The Art of Doing Nothing

The Art of Doing Nothing

The sky is still blue, the air has cooled down, the children are in bed. I’m doing as close to nothing as I get. If I weren’t writing this, I’d probably be on social media, mindlessly scrolling. 

Which leads me to think do I ever do absolutely nothing?

We’re conditioned to believe that it’s good to be busy. “I’m too busy to fit that in” becomes almost a badge of honour. Worn with pride and boasted about. Surely spending all of our time being “too busy” will eventually have an impact on our health? Whether that’s mentally, physically or both. 

Doing nothing is easier said than done. Even without the badge of honour with a job, kids and a house to look after doing nothing falls way down the list. Taking time to do nothing isn’t something that I’m very good at, and I’m sure many others feel the same! Sitting still feels unnatural, and the guilt about the ever-looming to-do list isn’t far away! Is doing nothing something that can be learnt? 

What is nothing?

Gosh, I’m sounding very philosophical now! If we should be taking time to do “nothing” we need to define what is meant by that. I don’t know about you but I’m not sure I could sit for very long and do absolutely diddly squat. I’m sure that before long I’d start thinking about work or an issue in my life, which would defeat the object of taking time out! Maybe what we mean is something that will help us switch off from our daily lives. 

Social media scrolling

Hi, I’m Becky and I’m a social media addict. 

I constantly find myself picking up my phone and checking out Facebook before I’ve even thought about it properly. I know that there’s no need for it. Nothing will have changed in the 5 minutes since I last checked. But I justify it because it’s a distraction, or it helps me switch off. I know it’s a feeble excuse. There’s so much research that social media simply adds pressure to our lives. I think if we’re trying to encourage ourselves to do nothing then we should all agree that social media doesn’t count. 


This is something which has sprung up in recent times. The idea that we should be focusing on the moment, clearing out heads. Maybe taking it one step further with meditation or yoga. I do have a mindfulness app on my phone, and yes, I have used it! The first few times I felt a bit stupid, and even though it was only for 3 minutes at a time those 3 minutes felt like an eternity. But I did feel better afterwards. Slightly calmer, more focused. The question you’re all dying to ask is when I last used it. I’m ashamed to say I’m not sure! That’s not to say that I don’t want to use it, it just continually falls off the priority list. As someone who’s proud to be self-employed and have a fully flexible working life the fact that I can’t find 3 minutes in my day does start to ring alarm bells!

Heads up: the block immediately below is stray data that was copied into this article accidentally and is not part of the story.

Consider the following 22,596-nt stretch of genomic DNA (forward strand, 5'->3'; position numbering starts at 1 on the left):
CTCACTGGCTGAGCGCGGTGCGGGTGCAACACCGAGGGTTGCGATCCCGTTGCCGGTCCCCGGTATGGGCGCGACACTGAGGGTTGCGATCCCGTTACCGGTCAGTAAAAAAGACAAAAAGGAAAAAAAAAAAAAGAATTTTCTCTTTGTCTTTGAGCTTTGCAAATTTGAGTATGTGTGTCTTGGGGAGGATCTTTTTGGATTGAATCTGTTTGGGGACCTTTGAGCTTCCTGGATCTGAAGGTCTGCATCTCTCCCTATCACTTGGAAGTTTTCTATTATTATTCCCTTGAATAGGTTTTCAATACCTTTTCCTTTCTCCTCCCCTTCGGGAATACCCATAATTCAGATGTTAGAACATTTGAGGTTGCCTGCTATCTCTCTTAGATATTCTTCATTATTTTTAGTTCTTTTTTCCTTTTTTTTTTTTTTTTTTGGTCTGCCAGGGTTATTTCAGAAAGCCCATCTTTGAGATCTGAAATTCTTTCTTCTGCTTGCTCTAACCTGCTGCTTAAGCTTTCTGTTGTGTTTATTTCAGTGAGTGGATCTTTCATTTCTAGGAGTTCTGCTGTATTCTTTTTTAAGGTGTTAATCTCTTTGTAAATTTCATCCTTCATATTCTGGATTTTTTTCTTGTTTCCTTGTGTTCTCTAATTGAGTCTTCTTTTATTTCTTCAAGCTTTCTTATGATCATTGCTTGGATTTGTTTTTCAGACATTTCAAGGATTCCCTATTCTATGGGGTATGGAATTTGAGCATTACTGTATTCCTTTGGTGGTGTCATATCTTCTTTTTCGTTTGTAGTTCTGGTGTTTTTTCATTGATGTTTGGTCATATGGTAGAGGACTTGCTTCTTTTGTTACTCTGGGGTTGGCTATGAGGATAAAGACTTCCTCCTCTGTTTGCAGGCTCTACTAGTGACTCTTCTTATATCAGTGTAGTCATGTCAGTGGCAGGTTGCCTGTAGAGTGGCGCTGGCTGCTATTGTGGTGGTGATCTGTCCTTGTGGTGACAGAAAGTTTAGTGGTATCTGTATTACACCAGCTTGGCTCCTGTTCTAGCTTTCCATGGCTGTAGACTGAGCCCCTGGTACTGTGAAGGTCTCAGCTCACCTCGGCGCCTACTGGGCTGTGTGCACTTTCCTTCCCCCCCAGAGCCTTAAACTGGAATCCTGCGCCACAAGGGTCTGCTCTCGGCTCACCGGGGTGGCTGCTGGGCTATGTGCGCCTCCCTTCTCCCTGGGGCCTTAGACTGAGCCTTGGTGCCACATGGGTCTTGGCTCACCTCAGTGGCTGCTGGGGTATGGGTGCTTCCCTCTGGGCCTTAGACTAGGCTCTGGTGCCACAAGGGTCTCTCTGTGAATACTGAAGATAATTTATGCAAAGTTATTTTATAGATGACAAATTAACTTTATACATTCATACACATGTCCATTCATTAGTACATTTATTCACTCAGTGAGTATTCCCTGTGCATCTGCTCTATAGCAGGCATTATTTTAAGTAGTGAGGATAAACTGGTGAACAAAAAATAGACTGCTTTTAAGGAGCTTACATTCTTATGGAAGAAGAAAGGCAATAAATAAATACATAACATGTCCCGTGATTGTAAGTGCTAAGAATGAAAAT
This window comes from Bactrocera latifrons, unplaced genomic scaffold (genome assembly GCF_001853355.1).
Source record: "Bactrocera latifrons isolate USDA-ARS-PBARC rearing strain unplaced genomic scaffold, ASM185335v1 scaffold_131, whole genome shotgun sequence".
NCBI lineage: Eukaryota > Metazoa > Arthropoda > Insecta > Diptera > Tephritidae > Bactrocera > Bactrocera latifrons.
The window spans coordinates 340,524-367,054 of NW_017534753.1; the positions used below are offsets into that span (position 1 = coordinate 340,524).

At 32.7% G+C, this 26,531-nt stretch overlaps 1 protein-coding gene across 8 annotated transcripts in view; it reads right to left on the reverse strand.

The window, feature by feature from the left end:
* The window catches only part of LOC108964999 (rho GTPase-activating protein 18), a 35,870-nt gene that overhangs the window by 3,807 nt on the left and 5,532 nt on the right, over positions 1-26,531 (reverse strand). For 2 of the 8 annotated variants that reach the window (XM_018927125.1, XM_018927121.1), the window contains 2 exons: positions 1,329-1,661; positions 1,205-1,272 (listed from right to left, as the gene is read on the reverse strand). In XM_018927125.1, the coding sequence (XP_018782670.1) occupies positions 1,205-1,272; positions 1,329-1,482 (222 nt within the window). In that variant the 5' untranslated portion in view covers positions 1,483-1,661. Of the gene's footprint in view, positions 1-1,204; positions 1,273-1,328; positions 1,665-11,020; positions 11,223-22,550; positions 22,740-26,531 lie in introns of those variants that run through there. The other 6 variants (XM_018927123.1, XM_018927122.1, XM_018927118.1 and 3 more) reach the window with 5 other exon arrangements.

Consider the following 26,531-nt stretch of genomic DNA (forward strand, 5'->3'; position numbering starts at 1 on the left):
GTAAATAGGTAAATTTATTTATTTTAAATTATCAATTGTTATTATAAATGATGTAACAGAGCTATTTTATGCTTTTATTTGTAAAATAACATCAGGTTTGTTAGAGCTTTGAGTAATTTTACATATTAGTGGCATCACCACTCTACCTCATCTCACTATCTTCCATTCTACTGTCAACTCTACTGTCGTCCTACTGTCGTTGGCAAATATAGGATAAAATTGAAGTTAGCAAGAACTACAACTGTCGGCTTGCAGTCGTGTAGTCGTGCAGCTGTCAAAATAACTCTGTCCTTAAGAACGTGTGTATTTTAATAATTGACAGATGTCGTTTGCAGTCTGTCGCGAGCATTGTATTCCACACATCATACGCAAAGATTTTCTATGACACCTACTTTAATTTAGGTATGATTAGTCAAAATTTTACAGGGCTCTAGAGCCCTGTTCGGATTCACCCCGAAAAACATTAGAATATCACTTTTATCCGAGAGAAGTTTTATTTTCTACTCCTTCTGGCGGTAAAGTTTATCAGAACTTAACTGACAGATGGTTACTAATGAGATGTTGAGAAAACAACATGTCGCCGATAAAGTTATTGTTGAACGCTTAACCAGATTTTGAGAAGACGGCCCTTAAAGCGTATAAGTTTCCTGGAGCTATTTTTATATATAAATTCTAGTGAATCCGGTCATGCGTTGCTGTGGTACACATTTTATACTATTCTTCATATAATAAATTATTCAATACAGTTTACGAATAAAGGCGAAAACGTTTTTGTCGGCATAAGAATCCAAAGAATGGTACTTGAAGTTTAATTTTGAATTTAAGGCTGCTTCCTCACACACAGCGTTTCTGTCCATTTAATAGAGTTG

As a business owner allowing yourself time to switch off is hard. There’s the constant fear that all work will dry up if you take time off. That leads to working increasingly long days, without a day off. Even if you’re just checking your emails, one thing leads to another and three hours later you log off. We need to encourage ourselves, and each other, to get into the way of thinking that this is not ok. There are so many analogies going round about this but let me summarise some of them here:

  • You should put on your own oxygen mask before other peoples
  • You wouldn’t let your phone battery die so make sure you’re charged

Maybe the art of doing nothing ironically needs to be scheduled in. It needs to be added to the to-do list, as a way of giving yourself permission to take that time to focus on you. 

Me time

In my highly expert opinion (please note the sarcasm) the art of doing nothing comes down to taking time for you. It’s not something that you’re obligated to do, or that you’ve finally found 5 minutes to slot in. It’s taking time to go above and beyond your normal schedule. Bonus points if it’s something you really enjoy. The phrase is used so much but in essence, it’s creating ‘me time’. 

Now my version of that, and your version of that will be different. That’s ok. As long as I’m doing what I enjoy, what relaxes me and what allows my brain to switch off from the must do’s then I’m going to count it as doing nothing! Today, for instance, my do-nothing time was sitting on the sofa and watching ‘Say yes to the dress’ for half an hour while eating a penguin. That might be your idea of hell so please don’t copy it if that’s the case! But it allowed me 30 minutes away from looking after the children, tidying the house, the never-ending washing, writing social media posts and all those other obligations. So maybe I have perfected the art of doing nothing? Maybe all I need is some trashy TV and a chocolate bar and my world is a better place! 

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